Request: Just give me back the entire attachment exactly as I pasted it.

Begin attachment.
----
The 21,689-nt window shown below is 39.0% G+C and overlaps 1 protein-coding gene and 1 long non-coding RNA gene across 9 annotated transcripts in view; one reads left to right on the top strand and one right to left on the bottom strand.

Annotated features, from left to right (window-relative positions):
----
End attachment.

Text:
The 21,689-nt window shown below is 39.0% G+C and overlaps 1 protein-coding gene and 1 long non-coding RNA gene across 9 annotated transcripts in view; one reads left to right on the top strand and one right to left on the bottom strand.

Annotated features, from left to right (window-relative positions):